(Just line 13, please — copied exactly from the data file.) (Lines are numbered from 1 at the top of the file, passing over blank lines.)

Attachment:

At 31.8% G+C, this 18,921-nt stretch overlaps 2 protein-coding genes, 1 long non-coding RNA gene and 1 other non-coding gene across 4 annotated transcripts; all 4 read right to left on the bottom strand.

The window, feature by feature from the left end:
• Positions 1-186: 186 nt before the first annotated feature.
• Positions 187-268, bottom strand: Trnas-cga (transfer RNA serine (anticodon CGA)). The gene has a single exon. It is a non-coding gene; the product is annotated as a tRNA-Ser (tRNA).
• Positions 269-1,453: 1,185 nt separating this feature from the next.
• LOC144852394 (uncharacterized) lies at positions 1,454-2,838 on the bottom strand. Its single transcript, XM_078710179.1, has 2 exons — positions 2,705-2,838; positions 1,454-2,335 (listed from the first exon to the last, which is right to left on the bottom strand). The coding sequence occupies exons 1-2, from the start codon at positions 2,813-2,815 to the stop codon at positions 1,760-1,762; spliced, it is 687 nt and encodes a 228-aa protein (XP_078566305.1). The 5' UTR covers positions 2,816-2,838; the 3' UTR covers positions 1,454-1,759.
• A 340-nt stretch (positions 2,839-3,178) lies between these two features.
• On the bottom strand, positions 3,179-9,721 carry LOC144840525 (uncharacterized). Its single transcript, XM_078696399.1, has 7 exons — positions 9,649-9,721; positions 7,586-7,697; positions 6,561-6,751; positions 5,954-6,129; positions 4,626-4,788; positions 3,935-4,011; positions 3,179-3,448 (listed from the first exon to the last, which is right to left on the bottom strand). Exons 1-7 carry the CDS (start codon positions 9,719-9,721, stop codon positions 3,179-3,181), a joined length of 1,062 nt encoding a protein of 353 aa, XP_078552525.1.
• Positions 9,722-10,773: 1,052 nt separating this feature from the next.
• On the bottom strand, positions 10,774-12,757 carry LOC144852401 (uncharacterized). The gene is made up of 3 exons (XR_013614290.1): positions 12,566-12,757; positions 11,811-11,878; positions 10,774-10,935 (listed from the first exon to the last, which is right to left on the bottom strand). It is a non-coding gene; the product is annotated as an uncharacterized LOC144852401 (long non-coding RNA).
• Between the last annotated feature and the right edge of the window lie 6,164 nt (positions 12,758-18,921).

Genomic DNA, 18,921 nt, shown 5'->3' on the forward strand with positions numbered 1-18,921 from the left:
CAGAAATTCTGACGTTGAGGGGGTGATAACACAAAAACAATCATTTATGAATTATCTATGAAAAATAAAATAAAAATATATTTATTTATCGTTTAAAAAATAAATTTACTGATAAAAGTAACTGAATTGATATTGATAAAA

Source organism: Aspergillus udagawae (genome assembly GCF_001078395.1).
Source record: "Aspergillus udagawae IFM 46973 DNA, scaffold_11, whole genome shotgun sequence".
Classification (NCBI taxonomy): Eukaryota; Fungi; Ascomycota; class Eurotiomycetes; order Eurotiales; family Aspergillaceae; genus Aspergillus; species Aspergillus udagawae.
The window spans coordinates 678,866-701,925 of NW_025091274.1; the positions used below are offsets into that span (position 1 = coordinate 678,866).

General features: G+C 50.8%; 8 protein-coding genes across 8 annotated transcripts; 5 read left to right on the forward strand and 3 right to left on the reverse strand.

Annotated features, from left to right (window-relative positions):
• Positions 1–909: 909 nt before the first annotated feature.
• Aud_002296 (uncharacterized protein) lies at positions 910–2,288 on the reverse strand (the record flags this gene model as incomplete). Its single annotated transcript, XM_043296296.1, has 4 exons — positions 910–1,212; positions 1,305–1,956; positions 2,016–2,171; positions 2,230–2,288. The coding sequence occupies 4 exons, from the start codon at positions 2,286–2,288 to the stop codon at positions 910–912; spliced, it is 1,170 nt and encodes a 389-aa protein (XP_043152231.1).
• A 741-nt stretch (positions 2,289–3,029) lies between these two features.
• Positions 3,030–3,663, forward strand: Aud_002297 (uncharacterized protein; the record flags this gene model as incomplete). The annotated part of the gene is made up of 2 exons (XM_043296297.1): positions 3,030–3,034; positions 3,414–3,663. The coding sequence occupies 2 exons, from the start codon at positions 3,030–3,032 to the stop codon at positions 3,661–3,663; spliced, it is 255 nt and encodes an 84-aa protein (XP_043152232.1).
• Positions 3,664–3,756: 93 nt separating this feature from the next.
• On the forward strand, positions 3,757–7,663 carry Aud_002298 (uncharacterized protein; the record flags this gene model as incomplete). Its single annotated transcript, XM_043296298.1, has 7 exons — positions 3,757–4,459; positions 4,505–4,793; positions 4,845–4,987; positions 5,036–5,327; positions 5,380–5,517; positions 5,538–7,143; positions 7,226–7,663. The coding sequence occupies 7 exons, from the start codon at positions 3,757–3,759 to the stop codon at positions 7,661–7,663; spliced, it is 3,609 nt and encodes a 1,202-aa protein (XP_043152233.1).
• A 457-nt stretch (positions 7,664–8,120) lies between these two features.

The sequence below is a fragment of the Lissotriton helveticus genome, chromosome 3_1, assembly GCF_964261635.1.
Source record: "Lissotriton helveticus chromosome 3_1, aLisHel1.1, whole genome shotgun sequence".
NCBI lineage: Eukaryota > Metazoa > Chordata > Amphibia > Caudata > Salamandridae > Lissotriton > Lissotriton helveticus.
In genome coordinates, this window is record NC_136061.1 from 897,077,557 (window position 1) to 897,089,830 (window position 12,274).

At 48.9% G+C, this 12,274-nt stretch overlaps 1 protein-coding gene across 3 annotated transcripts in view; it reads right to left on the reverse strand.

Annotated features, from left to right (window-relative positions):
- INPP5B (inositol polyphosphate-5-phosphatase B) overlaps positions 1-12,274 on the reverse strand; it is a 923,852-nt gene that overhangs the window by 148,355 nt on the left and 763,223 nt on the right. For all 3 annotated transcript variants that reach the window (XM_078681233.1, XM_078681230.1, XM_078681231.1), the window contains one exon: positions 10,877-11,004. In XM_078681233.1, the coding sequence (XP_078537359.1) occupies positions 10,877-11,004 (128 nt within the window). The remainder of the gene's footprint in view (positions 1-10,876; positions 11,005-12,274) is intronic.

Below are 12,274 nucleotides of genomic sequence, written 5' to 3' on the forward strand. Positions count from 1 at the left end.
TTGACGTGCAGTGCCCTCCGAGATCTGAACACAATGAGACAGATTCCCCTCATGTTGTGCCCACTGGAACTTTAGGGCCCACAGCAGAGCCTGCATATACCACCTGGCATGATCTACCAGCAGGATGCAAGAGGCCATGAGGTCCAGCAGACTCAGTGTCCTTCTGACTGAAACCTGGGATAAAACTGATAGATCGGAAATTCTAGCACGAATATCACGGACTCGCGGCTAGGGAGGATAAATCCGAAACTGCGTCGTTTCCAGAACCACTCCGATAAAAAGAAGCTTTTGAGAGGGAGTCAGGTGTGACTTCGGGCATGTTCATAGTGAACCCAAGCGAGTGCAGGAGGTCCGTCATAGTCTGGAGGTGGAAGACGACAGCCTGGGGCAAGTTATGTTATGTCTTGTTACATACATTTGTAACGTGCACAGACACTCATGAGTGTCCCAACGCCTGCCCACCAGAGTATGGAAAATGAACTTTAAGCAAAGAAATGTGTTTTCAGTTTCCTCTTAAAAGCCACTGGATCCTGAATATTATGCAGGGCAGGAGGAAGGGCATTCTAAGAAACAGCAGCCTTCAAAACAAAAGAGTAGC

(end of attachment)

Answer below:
CAGAAATTCTGACGTTGAGGGGGTGATAACACAAAAACAATCATTTATGAATTATCTATGAAAAATAAAATAAAAATATATTTATTTATCGTTTAAAAAATAAATTTACTGATAAAAGTAACTGAATTGATATTGATAAAA